In season six, Yoda enters the Valley of the Dark Lords on Moraband – the ancient homeworld of the Sith Order – where he encounters the spirit of Darth Bane, the founder of the Rule of Two. Sensing the Jedi Master’s presence, Sidious exploits the Force-bond between Dooku and Yoda and uses Sith sorcery to cast an illusion to deceive and corrupt the Jedi, but his plan ultimately fails.
The Emperor also appears in the comic book series Darth Vader: Dark Lord of the Sith by Kieron Gillen and Charles Soule, which suggests that Palpatine manipulated the Force to impregnate Vader’s mother, Shmi Skywalker, making him, in essence, Vader’s father. While left somewhat ambiguous, Palpatine does say in Revenge of the Sith that his master taught him everything he knew, so it’s entirely possible that he could use the Force to influence the midi-chlorians to create life.
One of the first four novels published in the franchise after Lucasfilm reset Star Wars continuity, James Luceno’s Tarkin features Palpatine prominently. The book, which chronicles Wilhuff Tarkin’s rise through the ranks of the Empire and his relationships with the Emperor and Darth Vader, reveals Palpatine’s first name — Sheev. Prior to 2014, Palpatine was not given a first name in any canonical or “Star Wars Legends” sources.
In Paul S. Kemp‘s Lords of the Sith, set 14 years before A New Hope, Emperor Palpatine and Vader find themselves stranded on the planet Ryloth. There, they are hunted by an army Twi’lek freedom fighters led by Cham Syndulla, with only their lightsabers, the dark side, and each other to depend on.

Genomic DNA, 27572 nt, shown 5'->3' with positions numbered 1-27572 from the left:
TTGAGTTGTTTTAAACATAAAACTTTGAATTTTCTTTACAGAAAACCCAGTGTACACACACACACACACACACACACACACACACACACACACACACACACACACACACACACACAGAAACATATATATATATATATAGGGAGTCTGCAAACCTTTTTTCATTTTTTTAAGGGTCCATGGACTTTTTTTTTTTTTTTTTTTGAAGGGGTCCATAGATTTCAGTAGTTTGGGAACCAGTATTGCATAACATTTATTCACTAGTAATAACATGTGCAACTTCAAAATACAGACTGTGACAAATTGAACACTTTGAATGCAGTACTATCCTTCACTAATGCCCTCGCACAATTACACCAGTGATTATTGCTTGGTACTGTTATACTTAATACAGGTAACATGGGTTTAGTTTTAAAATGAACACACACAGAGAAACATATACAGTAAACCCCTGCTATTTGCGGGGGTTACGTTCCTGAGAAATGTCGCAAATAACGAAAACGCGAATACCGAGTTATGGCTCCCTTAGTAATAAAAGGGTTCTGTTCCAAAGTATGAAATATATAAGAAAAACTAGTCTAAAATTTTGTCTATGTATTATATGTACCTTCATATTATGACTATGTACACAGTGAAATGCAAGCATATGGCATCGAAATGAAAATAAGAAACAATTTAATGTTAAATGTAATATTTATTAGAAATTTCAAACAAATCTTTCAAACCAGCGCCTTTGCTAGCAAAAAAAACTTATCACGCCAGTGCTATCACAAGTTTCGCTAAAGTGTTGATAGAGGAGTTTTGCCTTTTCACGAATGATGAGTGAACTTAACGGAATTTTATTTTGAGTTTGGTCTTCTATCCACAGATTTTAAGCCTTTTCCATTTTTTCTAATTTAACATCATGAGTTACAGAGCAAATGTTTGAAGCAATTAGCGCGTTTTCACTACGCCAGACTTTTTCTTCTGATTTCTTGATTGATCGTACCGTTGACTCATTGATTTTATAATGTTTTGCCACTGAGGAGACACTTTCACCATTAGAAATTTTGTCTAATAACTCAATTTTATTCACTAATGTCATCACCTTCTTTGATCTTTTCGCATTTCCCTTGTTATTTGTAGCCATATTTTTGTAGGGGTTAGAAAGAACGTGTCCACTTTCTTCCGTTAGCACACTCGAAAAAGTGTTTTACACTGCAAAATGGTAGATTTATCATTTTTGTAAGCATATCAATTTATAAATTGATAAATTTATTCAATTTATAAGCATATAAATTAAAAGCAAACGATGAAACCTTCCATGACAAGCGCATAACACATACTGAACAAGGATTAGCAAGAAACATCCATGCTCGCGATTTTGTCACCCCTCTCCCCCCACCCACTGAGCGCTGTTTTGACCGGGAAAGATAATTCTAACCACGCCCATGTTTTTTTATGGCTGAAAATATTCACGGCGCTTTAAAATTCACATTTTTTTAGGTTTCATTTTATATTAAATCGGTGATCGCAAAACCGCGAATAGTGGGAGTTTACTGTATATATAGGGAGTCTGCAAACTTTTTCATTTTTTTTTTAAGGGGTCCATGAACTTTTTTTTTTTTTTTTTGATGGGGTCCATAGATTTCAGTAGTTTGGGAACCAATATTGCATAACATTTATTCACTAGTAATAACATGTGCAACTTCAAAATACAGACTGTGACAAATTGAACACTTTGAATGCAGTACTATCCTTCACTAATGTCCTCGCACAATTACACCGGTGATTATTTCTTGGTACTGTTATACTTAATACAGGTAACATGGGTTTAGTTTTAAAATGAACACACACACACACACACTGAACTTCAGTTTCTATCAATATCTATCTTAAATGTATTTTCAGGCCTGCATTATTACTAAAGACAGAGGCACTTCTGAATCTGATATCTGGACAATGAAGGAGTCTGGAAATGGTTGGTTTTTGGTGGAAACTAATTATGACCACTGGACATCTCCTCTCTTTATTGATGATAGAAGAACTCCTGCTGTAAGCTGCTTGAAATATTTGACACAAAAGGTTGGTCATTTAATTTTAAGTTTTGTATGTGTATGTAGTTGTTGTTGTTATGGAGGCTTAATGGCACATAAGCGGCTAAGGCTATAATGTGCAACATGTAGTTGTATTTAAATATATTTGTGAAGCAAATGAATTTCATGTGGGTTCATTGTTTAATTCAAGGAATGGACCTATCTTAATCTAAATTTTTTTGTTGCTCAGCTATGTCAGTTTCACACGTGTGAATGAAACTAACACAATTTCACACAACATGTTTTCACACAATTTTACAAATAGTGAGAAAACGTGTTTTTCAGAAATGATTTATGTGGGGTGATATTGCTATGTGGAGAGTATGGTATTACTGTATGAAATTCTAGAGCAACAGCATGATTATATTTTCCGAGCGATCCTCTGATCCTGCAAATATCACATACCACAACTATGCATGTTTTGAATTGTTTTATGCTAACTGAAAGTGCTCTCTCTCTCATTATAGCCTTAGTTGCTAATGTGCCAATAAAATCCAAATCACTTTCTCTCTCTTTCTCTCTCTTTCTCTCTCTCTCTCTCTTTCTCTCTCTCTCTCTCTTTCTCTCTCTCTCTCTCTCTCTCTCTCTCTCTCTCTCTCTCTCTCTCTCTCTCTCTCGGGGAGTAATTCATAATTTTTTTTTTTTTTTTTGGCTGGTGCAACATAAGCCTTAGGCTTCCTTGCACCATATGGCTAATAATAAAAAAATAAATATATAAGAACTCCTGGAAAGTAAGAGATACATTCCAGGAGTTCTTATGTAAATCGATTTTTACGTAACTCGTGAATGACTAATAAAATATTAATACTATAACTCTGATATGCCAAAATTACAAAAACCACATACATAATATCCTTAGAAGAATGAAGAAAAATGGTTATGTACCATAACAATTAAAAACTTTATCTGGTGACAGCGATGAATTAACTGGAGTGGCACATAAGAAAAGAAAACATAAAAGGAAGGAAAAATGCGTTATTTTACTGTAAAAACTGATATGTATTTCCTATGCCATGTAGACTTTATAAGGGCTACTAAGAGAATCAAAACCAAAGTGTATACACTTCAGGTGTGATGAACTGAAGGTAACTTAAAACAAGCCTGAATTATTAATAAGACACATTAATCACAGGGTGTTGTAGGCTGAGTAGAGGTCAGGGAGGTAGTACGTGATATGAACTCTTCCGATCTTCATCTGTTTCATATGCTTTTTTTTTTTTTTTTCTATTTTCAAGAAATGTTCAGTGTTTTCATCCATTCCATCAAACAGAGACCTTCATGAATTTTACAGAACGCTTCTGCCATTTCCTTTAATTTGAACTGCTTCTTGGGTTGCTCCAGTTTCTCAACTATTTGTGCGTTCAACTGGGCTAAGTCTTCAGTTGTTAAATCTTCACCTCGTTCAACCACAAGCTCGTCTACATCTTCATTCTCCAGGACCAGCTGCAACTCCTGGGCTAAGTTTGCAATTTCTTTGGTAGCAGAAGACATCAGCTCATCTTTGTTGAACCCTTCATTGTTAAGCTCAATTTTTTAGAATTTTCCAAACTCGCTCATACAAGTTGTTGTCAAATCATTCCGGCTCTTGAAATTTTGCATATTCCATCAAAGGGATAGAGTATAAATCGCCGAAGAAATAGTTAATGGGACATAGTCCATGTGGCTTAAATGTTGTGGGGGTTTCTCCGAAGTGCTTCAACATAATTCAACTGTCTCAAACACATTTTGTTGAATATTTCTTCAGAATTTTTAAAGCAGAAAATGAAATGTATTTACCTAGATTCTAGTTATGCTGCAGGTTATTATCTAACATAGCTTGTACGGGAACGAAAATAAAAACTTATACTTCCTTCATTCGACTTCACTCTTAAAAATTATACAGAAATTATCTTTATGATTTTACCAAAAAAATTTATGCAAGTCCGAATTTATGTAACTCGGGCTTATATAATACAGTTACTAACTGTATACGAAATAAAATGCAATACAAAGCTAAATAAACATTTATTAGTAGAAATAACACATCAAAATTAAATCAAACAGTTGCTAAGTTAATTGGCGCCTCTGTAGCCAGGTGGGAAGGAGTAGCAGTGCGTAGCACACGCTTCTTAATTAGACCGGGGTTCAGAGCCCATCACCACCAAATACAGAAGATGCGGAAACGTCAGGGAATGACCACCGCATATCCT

The animated series Star Wars Rebels, set five years before A New Hope, shows the Emperor’s obsession with “unlocking” the Jedi Temple on Lothal (which features a painting of the Mortis gods) and entering “The World Between Worlds,” a mystical plane that exists between time and space, linking all moments in time together. Using Sith sorcery, the Emperor (voiced by McDiarmid) attempts to seize control of the plane and control the universe, but Ezra Bridger and Ahsoka Tano thwart his plans.
In the new canon, there is a precedent for the spirits of Sith to remain bound to the living world through an object or location, corrupting and even possessing those who come into contact with them. In Star Wars: Lando, the Marvel comic miniseries set before The Empire Strikes Back, Lando Calrissian and Lobot steal The Imperialis, the Emperor’s luxury pleasure yacht, in hopes of selling off the ship’s treasures.
Inside the vessel’s central chamber, the scoundrel discovers several Sith artifacts, including the Mask of Lord Momlin, a helmet created by the Sith Lord and sculptor, Lord Momin. Momlin, like Palpatine’s former master, believed in achieving power through creation, rather than destruction. His helmet could not only corrupt and control individuals but communicate with them as well. In the miniseries, Momlin’s mask possesses members of Calrissian’s crew, forcing the smuggler to abandon the ship and set it for self-destruct.
Set immediately after the events of Return of the Jedi, both the Star Wars: Aftermath series of books and the video game, Star Wars: Battlefront II, explore the Emperor’s contingency plan. Before his untimely demise, Palpatine creates the Contingency to dismantle the Galactic Empire in the event of his death. The Empire, he believes, does not deserve to survive without its Emperor.